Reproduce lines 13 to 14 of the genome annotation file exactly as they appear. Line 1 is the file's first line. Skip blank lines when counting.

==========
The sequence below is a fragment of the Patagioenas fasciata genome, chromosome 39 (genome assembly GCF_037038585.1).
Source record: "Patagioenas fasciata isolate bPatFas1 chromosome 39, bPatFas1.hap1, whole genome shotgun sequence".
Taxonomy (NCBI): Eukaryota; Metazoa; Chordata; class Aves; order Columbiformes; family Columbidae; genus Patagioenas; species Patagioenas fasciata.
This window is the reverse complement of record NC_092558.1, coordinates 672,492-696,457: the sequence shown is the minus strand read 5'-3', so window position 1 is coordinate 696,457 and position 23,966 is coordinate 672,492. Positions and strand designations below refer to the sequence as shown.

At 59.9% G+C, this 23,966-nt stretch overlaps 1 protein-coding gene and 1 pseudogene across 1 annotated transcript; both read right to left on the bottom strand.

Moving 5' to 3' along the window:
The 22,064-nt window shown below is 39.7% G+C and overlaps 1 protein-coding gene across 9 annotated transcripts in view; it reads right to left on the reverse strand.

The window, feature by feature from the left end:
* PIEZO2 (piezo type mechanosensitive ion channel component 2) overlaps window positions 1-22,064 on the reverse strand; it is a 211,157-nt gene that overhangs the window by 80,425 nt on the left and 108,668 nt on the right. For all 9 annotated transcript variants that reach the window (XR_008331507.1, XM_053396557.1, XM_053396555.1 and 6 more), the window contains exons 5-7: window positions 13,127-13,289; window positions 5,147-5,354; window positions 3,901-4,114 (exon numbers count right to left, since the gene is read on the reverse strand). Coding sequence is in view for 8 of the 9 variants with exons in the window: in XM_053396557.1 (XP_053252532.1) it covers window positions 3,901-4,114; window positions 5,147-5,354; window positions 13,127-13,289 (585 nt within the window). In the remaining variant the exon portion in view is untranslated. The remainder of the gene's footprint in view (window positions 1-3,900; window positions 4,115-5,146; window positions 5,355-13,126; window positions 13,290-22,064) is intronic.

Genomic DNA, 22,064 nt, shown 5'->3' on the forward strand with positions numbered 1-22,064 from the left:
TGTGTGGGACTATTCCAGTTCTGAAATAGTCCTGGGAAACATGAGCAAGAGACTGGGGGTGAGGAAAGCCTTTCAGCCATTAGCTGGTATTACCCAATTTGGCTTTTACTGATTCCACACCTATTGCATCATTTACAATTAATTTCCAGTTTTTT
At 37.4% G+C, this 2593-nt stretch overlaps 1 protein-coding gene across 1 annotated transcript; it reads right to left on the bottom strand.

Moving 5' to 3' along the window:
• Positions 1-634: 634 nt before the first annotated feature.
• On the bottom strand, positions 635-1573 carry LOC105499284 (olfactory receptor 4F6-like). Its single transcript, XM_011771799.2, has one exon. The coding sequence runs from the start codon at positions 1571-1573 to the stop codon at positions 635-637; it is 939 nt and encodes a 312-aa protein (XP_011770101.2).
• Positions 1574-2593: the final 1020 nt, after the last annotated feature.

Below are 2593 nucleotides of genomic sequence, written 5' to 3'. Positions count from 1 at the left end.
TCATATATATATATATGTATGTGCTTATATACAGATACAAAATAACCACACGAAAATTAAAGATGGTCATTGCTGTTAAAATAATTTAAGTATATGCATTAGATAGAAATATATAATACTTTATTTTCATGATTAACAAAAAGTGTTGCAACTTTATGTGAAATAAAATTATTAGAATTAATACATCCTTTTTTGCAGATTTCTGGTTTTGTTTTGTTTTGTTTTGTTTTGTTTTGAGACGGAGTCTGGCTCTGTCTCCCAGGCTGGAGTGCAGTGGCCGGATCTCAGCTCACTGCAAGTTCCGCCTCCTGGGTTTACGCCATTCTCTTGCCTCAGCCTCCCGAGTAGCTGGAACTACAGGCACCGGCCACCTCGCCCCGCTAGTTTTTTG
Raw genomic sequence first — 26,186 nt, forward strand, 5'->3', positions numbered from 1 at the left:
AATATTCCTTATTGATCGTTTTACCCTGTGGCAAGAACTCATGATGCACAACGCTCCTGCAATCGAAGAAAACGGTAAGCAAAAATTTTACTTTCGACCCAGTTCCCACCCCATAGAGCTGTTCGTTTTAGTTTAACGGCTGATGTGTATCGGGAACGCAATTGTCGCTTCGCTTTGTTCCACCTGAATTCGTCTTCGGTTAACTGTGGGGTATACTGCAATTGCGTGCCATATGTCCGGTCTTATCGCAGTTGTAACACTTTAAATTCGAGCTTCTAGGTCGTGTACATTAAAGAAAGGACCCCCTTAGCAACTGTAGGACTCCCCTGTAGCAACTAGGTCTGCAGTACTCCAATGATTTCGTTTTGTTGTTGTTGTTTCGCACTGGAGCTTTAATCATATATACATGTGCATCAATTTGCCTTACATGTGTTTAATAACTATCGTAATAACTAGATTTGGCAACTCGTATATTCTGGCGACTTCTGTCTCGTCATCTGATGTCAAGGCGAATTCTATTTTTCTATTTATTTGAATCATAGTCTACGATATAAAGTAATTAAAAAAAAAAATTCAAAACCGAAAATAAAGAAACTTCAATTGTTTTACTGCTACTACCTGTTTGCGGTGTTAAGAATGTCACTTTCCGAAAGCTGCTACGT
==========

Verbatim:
Moving 5' to 3' along the window:
• Positions 1-634: 634 nt before the first annotated feature.